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Bucks settle and blow home momentum in Game 3

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John Henson scored 15 points and grabbed 14 rebounds in Game 3.

Just when the Bucks thought they had the Bulls by the horns, Chicago puffed, racked their hooves and gave Milwaukee a devastating Game 3 knockout instead.

Up 18 at one point in front of a sellout 18,717 crowd against the Bulls, Milwaukee allowed Chicago to pound the rock inside and answer back with 14 unanswered points while ending the first half on an 18-4 run, cutting a double-digit deficit to just four. The game stayed tight from that point on, flipping back-and-forth seven times until the end of regulation. As John Henson explained after the game, the Bucks may have assumed the Bulls would lay down and hit the hay for Saturday.

"We came out and we got a lead, and we thought they were going to rollover for a second ... and then they hit some big shots and got life back into it.

A team like the Bulls, you can't give them second and third opportunities to get back into the game, and that's what we did. It bit us in the end."

And after the first two games of the series, the Bucks knew how easy it was for Chicago to take a deficit and eat it up during the game like fans were eating these. After 17 first half points from Giannis Antetokounmpo -- just one-point off the amount of points he scored in the first two games of the series combined -- Chicago was money from the 3-point line all night, hitting 14, and Derrick Rose completely dictated the result of the game at various moments by dishing and getting his teammates open looks after drives to the rim (Tony Snell nailed four of those triples for crying out loud). Still, the Bucks fought back late behind Khris Middleton, even if last-second shots from Middleton and O.J. Mayo respectively were missed as the Bucks couldn't really get a clean attempt each time in OT.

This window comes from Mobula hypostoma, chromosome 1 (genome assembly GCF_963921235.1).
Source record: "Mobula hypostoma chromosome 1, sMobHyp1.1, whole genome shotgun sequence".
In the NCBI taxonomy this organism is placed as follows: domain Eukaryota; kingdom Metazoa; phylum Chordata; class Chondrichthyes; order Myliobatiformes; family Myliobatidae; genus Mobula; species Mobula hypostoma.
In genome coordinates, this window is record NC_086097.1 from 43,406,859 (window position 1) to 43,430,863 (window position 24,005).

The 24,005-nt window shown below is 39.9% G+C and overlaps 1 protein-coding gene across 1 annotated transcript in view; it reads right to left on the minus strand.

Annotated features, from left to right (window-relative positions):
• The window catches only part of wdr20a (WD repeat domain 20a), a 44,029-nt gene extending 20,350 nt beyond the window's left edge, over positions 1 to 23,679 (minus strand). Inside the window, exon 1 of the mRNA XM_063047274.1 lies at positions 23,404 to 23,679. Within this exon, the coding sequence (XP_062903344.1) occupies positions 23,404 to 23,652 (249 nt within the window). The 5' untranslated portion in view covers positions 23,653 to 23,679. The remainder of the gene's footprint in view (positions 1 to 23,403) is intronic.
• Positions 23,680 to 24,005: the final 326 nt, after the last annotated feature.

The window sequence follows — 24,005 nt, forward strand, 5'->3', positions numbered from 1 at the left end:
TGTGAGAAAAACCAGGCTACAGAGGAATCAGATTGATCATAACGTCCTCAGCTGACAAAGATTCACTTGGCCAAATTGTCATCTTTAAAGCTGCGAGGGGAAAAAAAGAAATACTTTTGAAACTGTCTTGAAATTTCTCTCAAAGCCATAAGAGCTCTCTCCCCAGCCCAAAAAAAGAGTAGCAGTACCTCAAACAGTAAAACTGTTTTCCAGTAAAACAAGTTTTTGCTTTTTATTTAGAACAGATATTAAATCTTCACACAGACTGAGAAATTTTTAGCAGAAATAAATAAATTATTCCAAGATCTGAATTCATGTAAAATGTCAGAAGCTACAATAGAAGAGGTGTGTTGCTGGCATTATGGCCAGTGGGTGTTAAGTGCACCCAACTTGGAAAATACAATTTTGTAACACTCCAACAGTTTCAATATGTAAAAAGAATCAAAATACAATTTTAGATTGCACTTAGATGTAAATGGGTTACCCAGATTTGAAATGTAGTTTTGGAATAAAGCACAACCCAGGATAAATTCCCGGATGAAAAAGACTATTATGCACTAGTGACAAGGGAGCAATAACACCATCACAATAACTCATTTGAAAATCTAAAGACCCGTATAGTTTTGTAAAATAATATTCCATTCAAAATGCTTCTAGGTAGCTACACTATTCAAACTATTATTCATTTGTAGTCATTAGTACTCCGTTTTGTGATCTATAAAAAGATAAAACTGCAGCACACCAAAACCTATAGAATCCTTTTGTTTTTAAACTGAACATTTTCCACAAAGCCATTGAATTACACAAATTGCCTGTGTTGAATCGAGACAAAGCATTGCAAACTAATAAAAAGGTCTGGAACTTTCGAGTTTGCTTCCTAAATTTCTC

"We had a great chance to win the game twice." Head coach Jason Kidd said. "Effort was there the whole night and guys played their heart out to give us a chance to win against a very elite team."

Committing four turnovers allowed eight points for the Bulls in the second OT on top of the Bucks going just 2-for-7 from the field. Rose scored half of Chicago's 12 points as communication dropped and inexperience kicked in for Milwaukee.

"I don't know," Michael Carter-Williams said regarding what went wrong in the second overtime. "Maybe we panicked some plays ... mental mistakes because we were tired. I'm not sure, we can't make those mistakes if we expect to win against a team like the Bulls."

"Offensively, we were kind of slow to get into some things." Henson said. "We've been in situations like that before so, it's not an excuse."

Rose finished the game with 34 points on 12 made baskets, including a playoff-high five threes, and recorded eight dimes. Nearly half of his points came in the second half of the game, including nine in the third as he led the Bulls past 25-18 in the quarter.

"It's tough. Derrick Rose put his mark on the game, Henson said. "You've got to take them out."

"He's playing at a high level and playing as an MVP." Kidd said of Rose.

It's terribly unlikely that the Bucks will turn the series around after Thursday's collapse, but being able to avoid a sweep and avoid the embarrassment of being booted out at home in front of their home crowd is what's left at stake. Dating back to their 2010 series against Atlanta, the Bucks have lost nine consecutive playoff games overall, and four straight to Chicago, which dates back to 1990.